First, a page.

According to a senior adviser to Mali’s interim President Dioncounda Traore, “the south of Libya is what the north of Mali was like before.” This remark comes just days after Niger announced that last week’s suicide raids, which killed twenty-five people at the army base and desert uranium mine run by France’s Areva, were launched from Libya. Libya however has denied these allegations.
Smugglers have long used Libya’s poorly controlled south – a crossroads of routes to Chad, Algeria and Niger – for trafficking drugs, contraband cigarettes and people to Europe. However the overthrow of Muammar Gaddafi in 2011 resulted in a flood of weapons and ammunition being brought into the Sahara. Tuareg separatists used them in order to seize power in northern Mali, only to be ousted by even better-armed Islamists who set up training camps and imposed a harsh form of Islamic law until French forces arrived. In turn, the Islamists have also exploited Libya’s weakness. It is known that former al-Qaeda commander Mokhtar Belmokhtar had purchased weapons there after Gaddafi’s fall and his fighters passed through southern Libya to carry out a mass hostage-taking at an Algerian gas plant in January, in which 37 foreigners died.
With no effective national army, Libya relies on local brigades in order to police its southern border region, where at least one hundred people died in ethnic violence last year. Tripoli’s failure to restore security in the region may only encourage Islamist militants to set up permanent camps and weapons stores in the area. Since the attack on Areva, France has urged regional powers to cooperate in order to tackle the threat that is coming from Libya as the country relies on Niger for one fifth of the uranium in order to power its nuclear reactors. Niger’s long border with Mali, tough line on tackling militants and its role as a supplier of uranium to France have long made the country a target. Since the attacks, US troops have begun to train the army while the government in Niamey has stepped up its security in the northern regions of the country, where French Special Forces went in earlier this year in order to protect the mines. Four French mine workers who were taken hostage in Arlit in 2010 are still being held.
While Paris is keen on decreasing its troop numbers in the region, the persistent arguing and mistrust amongst the regional powers continues to be an issues, with President Francois Hollande admitting last week that French forces may be used elsewhere in the Sahel. European governments, alarmed with the developments, also approved a 110-man mission this week that will focus on improving border security by training Libyan police and security forces.
In a region that mainly comprises of vast desert regions, borders often have little meaning, and militants can blend in with nomads. Consequently hunting Islamist militants requires states riven by mutual suspicion to work together. Officials in the United States have indicated that efforts to tackle the spreading influence of al-Qaeda’s ideology throughout the Sahara has been beset by long-standing rivalries, notably between Morocco and Algeria, coupled with a lack of trust and communication amongst the regional capitals.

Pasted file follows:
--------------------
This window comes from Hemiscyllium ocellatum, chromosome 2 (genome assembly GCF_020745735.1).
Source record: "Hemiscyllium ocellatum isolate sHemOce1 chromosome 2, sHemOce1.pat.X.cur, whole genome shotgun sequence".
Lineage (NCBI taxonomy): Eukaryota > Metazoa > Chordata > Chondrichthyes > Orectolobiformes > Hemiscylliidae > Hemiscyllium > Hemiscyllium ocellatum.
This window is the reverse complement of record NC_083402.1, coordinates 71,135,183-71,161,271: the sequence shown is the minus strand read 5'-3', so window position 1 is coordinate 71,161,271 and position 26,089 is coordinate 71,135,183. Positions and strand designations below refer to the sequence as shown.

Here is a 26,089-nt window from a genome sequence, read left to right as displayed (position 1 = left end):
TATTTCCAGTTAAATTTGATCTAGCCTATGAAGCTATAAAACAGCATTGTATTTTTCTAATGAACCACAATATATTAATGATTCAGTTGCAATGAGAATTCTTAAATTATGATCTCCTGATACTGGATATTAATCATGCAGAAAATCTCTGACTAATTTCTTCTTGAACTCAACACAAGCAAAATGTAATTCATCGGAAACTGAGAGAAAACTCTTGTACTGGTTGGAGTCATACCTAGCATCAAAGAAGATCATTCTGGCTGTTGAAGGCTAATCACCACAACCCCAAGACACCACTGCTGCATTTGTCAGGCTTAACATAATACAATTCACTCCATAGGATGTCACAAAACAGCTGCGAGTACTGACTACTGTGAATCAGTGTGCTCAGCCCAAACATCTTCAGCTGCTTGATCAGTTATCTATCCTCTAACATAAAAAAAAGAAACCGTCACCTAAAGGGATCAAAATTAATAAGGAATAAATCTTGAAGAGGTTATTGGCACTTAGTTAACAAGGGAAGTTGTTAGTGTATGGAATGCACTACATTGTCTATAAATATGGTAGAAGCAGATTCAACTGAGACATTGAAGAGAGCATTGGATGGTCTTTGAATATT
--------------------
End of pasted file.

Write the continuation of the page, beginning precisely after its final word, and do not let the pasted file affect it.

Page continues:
Algeria, the Sahara’s main military power, has long bristled at the idea of outside intervention in the region, particularly one led by its former colonial ruler, France. Although the Algerian government allowed French warplanes operating in Mali to fly over its territory, Malian officials have indicated that Algeria should be more active, whether by arresting militants or preventing the flow of fuel that allows them to cover vast desert distance. The northern Malian town of Gao lies about 1,500 km (930 miles) from the border of southern Libya.
Mauritania also needs to place more of an effort on this issue. This is mainly due to the country’s strategic location on the western edge of the Sahara coupled with a high number of its citizens who are senior militants and with its experience in tackling Islamist militants at home.
The rapidly changing face of Islamist militancy also creates problems for the local governments. For years, al-Qaeda’s North African wing, al-Qaeda in the Islamic Maghreb (AQIM), relied largely on Algerians. However last year, the militant group was composed of gunmen from across northern Africa along with citizens from West Africa – militants who are more experienced and have a greater knowledge of the territory.
In Mali, drone surveillance and on the ground counter-terrorism teams have put a lot of effort in order to suppress the militants. Suicide attacks around the northern towns of Gao and Menaka this month claimed no victims apart from the bombers themselves. According to officials in France, around 600 Islamists have been killed since Operation Serval was launched in January. In turn, about 200 tonnes of ammunition and dozens of vehicles were seized in operations that scoured the desert regions and mountain bases. This disrupted arms and fuel dumps that militants had prepared during their nine-month occupation of northern Mali. According to a French officer in Mali, “they don’t seem to have the ability to coordinate attacks in Mali anymore…we assume that they will try and regroup but it will take time for them and it is risky as they know we are watching.” The French campaign in Mali has been backed by a British spy plane while the US has drones operating from Niger alongside an established monitoring base in Burkina Faso. But while Islamist militants once traveled in large convoys, they have since adapted and are keeping a low provide. A trend which will likely be seen over the next few years, as militants continue to adapt themselves to nor only the territory, but to the techniques that the West uses in order to track them down.